A tax deed is a legal document that grants ownership of a property to a government body (County in this case) when the property owner does not pay the taxes due on the property (delinquent) . A tax deed gives the County the authority to sell the property to collect the delinquent taxes and transfer the property to the purchaser. Such sales are called "tax deed sales" and are usually held at auctions.
Texas holds tax foreclosure sales or tax deed sales on the first Tuesday of every month at the county, the state does not have tax lien certificate sale.
When attending the tax lien sale, bring an acceptable form of payment, such as cash or cashier’s check, and then bid on tax lien properties. If the investor presents a winning bid, then he or she will pay the county, and the county will then issue a Sheriff’s Deed for the property purchased. Delinquent tax property deeds are sold to the highest bidder.
Bring acceptable for of payment – cash or cashier’s check before bidding on properties. An investor can win a bid by being highest bidder on delinquent tax property deed. The county will issue Sheriff’s deed for the property to the highest bidder.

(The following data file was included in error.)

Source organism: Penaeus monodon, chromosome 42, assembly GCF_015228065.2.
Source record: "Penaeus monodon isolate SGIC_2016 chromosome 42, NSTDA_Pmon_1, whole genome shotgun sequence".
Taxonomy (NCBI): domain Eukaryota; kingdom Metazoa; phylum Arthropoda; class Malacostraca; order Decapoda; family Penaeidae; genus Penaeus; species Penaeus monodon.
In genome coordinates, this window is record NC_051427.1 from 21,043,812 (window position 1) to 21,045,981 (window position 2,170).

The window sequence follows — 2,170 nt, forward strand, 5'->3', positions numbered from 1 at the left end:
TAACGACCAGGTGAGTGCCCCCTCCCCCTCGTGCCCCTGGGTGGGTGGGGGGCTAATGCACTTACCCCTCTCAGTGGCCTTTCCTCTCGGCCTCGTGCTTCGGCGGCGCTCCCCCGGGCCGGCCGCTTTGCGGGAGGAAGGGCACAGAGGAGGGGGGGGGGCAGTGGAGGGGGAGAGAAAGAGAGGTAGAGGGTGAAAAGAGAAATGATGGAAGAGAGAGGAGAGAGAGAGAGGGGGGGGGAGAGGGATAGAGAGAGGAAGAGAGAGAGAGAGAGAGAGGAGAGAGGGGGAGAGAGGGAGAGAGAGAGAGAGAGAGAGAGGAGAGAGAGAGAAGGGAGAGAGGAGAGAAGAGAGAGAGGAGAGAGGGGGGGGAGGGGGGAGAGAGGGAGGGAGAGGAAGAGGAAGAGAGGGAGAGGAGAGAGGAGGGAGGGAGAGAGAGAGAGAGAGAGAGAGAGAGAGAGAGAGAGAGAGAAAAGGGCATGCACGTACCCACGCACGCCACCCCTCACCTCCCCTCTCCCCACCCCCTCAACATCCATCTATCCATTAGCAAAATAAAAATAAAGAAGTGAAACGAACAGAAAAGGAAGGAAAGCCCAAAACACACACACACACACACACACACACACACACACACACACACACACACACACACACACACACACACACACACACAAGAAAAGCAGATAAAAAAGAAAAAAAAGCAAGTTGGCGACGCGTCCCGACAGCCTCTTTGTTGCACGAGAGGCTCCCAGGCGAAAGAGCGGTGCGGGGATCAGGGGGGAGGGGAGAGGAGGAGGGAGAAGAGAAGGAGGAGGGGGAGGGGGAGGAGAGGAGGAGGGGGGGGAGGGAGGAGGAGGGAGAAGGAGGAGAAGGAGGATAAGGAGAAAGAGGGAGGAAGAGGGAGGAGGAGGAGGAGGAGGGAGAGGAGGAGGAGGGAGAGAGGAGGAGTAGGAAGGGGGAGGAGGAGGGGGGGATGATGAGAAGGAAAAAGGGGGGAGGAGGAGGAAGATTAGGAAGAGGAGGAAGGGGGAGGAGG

Some investors may take a ‘lazy’ route and not physically inspect a property. Although County Tax Sale App (CTSA) provides pictures of each property, it’s best interest of the investor to drive-by each property they are interested in bidding at the auction. What is the house like? Is it in good shape? Is there any obvious exterior damage? The condition of the yard can also give you a good idea of what the house’s inside is like. A well-kept yard means the inside is likely in good shape. A yard that’s a mess indicates the homeowner feels the same about the interior. What is the neighborhood like? If you get the house, can you easily sell it or rent it? If you are buying a house to live in, is that house you want to live in and a neighborhood you like?
Unfortunately, you’re probably not going to be able to actually go in the house for a physical inspection.
There is a risk to purchasing property without prior title or bankruptcy searches. For example, federal (IRS liens) can take priority over tax lien holders in cases where the original owner of the property declares bankruptcy.